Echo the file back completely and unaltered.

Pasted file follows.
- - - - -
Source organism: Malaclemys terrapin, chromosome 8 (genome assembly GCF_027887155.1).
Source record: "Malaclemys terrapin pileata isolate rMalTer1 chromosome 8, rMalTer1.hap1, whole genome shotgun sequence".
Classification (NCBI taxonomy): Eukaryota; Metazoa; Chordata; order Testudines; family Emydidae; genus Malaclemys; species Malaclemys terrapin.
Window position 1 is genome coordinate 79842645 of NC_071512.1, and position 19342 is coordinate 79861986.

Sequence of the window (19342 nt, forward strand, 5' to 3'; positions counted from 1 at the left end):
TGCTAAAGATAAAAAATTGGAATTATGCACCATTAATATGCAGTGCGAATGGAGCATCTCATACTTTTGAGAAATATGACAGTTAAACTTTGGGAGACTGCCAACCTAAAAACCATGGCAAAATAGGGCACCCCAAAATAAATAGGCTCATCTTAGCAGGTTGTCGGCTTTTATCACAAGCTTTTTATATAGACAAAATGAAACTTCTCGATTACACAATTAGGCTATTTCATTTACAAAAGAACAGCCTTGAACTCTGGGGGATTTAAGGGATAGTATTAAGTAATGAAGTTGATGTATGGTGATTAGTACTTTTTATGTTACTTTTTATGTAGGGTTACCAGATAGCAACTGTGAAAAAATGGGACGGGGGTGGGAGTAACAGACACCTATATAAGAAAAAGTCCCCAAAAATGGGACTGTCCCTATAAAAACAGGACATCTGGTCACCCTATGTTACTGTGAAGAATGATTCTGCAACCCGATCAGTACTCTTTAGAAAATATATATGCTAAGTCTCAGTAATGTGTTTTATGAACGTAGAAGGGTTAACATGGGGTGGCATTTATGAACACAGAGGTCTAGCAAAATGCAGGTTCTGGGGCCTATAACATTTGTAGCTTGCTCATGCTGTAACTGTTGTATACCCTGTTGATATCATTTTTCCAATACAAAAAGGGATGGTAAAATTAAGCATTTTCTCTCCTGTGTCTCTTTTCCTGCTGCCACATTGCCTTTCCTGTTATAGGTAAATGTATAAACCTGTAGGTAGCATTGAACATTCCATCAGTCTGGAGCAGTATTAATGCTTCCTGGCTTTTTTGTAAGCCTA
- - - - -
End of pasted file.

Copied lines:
Source organism: Malaclemys terrapin, chromosome 8 (genome assembly GCF_027887155.1).
Source record: "Malaclemys terrapin pileata isolate rMalTer1 chromosome 8, rMalTer1.hap1, whole genome shotgun sequence".
Classification (NCBI taxonomy): Eukaryota; Metazoa; Chordata; order Testudines; family Emydidae; genus Malaclemys; species Malaclemys terrapin.
Window position 1 is genome coordinate 79842645 of NC_071512.1, and position 19342 is coordinate 79861986.

Sequence of the window (19342 nt, forward strand, 5' to 3'; positions counted from 1 at the left end):
TGCTAAAGATAAAAAATTGGAATTATGCACCATTAATATGCAGTGCGAATGGAGCATCTCATACTTTTGAGAAATATGACAGTTAAACTTTGGGAGACTGCCAACCTAAAAACCATGGCAAAATAGGGCACCCCAAAATAAATAGGCTCATCTTAGCAGGTTGTCGGCTTTTATCACAAGCTTTTTATATAGACAAAATGAAACTTCTCGATTACACAATTAGGCTATTTCATTTACAAAAGAACAGCCTTGAACTCTGGGGGATTTAAGGGATAGTATTAAGTAATGAAGTTGATGTATGGTGATTAGTACTTTTTATGTTACTTTTTATGTAGGGTTACCAGATAGCAACTGTGAAAAAATGGGACGGGGGTGGGAGTAACAGACACCTATATAAGAAAAAGTCCCCAAAAATGGGACTGTCCCTATAAAAACAGGACATCTGGTCACCCTATGTTACTGTGAAGAATGATTCTGCAACCCGATCAGTACTCTTTAGAAAATATATATGCTAAGTCTCAGTAATGTGTTTTATGAACGTAGAAGGGTTAACATGGGGTGGCATTTATGAACACAGAGGTCTAGCAAAATGCAGGTTCTGGGGCCTATAACATTTGTAGCTTGCTCATGCTGTAACTGTTGTATACCCTGTTGATATCATTTTTCCAATACAAAAAGGGATGGTAAAATTAAGCATTTTCTCTCCTGTGTCTCTTTTCCTGCTGCCACATTGCCTTTCCTGTTATAGGTAAATGTATAAACCTGTAGGTAGCATTGAACATTCCATCAGTCTGGAGCAGTATTAATGCTTCCTGGCTTTTTTGTAAGCCTA